“That’s what I train for in the offseason,” he said. “I go back home and I have an amazing trainer who does a lot of speed training and weights and it’s paying off for me.”

Whatever Chubb lacks in self-promotion — a rarity in today’s world — he makes up for with hard work. He quickly established himself as a grinder, earning the nickname “Old School” as a rookie from then-teammate Duke Johnson.

Coach Freddie Kitchens would take 53 Chubbs on the roster.

“Nick, first and foremost, is an excellent individual,” he said. “He works his tail off every day he walks on the football field, walks into the weight room or walks into the classroom. You know exactly what you are getting from Nick every time he walks out there.

“After all of that, you throw in his ability, his skill set, his desire within to be successful and his resilient nature and chasing being good. I do not know what else you want in a football player.”

Chubb is fourth in the NFL with 398 rushing yards, 13 behind leader Christian McCaffrey of Carolina. He’s tied for second with 78 attempts, as the Browns have leaned on him while the passing game struggles with inconsistency, and is fourth with a 5.10 average per carry. His four touchdowns are tied for third.

“I don’t really look at them all together,” Chubb said of his stats. “I look at them more from just a game standpoint. I know I had a pretty good game last week.”

Has he set a goal to lead the league in rushing?

“Naw, I take it game by game and play by play so if it’s meant to be, it will be,” he said. “I’m not going to force anything to happen.”

The 49ers will present a challenge to Chubb, as they have five first-round picks on their defensive line, rank fifth in rushing defense at 75.0 yards a game and are the only team to not have allowed a rushing touchdown.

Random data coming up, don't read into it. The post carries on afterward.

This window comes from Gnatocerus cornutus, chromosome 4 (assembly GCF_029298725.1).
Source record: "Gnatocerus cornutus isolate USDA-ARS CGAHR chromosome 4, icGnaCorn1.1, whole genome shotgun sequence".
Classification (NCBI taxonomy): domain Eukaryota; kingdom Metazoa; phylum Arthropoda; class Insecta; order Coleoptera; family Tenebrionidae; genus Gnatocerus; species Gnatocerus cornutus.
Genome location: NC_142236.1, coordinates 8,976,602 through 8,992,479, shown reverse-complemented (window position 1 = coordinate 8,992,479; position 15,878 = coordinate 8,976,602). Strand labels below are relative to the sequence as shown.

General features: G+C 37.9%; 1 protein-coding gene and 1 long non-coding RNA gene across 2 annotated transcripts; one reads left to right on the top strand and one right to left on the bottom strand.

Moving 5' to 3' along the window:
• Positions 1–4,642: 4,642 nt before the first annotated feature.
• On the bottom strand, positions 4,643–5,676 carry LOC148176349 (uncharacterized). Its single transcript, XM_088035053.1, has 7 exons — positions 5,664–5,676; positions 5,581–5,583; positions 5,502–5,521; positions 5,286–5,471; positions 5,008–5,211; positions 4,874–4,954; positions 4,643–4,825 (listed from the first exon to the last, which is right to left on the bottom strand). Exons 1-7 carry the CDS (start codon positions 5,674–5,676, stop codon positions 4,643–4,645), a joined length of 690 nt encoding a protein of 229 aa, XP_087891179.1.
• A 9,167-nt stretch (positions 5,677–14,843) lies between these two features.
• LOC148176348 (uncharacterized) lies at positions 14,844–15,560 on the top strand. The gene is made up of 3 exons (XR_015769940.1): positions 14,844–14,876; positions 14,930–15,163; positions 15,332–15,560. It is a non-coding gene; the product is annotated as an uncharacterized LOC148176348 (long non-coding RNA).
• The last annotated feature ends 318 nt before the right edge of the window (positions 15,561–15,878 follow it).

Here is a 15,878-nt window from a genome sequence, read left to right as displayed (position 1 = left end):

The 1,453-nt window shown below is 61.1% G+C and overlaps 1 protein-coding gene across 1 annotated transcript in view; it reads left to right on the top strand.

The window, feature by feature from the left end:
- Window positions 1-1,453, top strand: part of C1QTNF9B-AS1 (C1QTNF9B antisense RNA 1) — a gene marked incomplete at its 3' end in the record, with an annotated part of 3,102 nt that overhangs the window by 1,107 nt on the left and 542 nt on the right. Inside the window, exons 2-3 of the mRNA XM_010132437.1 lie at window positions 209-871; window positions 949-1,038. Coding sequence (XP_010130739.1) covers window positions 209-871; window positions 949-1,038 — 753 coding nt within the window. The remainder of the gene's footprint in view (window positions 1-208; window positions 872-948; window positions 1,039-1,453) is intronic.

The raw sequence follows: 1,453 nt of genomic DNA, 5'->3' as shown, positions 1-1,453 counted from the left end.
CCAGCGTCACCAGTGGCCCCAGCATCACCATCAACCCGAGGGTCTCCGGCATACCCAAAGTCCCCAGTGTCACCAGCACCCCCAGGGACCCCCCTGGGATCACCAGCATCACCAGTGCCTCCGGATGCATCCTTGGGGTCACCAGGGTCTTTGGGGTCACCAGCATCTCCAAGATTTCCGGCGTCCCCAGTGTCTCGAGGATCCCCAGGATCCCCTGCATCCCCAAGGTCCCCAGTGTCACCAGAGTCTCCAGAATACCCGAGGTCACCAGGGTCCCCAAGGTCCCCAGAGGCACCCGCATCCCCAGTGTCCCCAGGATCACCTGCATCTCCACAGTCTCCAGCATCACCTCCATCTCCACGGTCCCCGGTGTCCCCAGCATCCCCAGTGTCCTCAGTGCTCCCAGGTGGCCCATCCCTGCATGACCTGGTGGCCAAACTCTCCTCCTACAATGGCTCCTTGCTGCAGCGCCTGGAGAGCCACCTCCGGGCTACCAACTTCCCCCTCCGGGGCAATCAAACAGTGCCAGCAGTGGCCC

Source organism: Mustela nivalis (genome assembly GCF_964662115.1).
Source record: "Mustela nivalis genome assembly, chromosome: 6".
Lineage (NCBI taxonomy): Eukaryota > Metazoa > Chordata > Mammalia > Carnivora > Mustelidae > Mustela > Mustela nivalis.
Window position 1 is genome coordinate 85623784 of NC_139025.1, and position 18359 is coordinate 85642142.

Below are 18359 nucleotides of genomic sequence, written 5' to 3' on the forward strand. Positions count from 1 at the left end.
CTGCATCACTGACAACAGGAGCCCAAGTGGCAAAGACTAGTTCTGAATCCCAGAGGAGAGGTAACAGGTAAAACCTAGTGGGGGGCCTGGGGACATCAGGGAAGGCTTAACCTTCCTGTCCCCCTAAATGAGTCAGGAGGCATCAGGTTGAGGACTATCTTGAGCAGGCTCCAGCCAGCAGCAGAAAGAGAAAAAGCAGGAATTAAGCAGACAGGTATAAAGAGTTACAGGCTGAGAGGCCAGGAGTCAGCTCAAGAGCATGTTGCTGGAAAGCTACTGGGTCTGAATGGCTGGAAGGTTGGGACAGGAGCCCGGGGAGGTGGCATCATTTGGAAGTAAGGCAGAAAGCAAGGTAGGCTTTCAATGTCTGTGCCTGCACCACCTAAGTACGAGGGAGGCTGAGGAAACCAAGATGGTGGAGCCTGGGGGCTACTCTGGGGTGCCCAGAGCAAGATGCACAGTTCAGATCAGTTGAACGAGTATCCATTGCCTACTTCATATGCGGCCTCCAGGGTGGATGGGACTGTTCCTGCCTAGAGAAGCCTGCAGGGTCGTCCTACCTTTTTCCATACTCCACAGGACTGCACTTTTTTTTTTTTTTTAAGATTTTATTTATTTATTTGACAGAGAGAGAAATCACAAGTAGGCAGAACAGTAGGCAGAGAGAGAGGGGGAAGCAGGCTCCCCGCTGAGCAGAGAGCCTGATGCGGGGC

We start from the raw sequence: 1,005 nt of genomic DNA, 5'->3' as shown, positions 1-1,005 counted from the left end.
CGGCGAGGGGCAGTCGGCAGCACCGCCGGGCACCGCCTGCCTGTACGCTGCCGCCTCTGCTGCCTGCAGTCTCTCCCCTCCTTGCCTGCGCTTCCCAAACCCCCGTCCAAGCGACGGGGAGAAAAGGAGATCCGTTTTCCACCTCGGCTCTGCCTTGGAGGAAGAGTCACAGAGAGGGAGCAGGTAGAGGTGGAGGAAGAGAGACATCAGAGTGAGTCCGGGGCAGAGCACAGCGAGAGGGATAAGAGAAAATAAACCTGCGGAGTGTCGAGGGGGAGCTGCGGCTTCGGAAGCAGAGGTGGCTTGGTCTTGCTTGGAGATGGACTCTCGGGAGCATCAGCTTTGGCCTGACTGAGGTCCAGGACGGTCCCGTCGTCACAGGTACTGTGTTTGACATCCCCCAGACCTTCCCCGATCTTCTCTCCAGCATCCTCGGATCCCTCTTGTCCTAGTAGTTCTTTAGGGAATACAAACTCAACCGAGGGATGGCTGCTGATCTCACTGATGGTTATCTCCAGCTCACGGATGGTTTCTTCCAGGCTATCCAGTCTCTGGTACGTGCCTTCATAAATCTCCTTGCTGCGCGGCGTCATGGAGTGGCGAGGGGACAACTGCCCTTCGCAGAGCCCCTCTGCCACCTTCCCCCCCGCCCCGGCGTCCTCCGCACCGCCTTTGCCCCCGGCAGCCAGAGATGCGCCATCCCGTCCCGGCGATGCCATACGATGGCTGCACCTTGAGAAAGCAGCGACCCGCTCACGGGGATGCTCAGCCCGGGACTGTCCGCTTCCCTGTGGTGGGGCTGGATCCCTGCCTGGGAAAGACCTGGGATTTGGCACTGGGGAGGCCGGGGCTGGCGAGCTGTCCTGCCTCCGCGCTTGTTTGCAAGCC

“They’re a great team,” he said. “They play hard. They play fast. They fly to the ball.”

The Ravens entered last week ranked third, so Chubb won’t be deterred. He was driven not to be tackled by one defender, saying he had nightmares after being stopped on a fourth-and-9 draw the week before against the Rams.

“I had that in the back of my mind knowing that I need to pick my legs up, my knees up at certain times,” he said. “I can’t help the play calling. If it was a bad call or whatever, the ball is still in my hands on fourth-and-9 so I gotta make something happen.”

Powerful, fast, unselfish, determined. Exactly what coaches are looking for in a running back

“Yeah, he is quiet and keeps to himself but is always working,” Tretter said. “You love having those guys on your team.”

Browns writer for The Chronicle-Telegram and The Medina Gazette. Proud graduate of Northwestern University. Husband and stepdad. Avid golfer who needs to hit the range to get down to a single-digit handicap. Right about Johnny Manziel, wrong about Brandon Weeden. Contact Scott at 440-329-7253, or email and follow him on and Twitter.


More in Features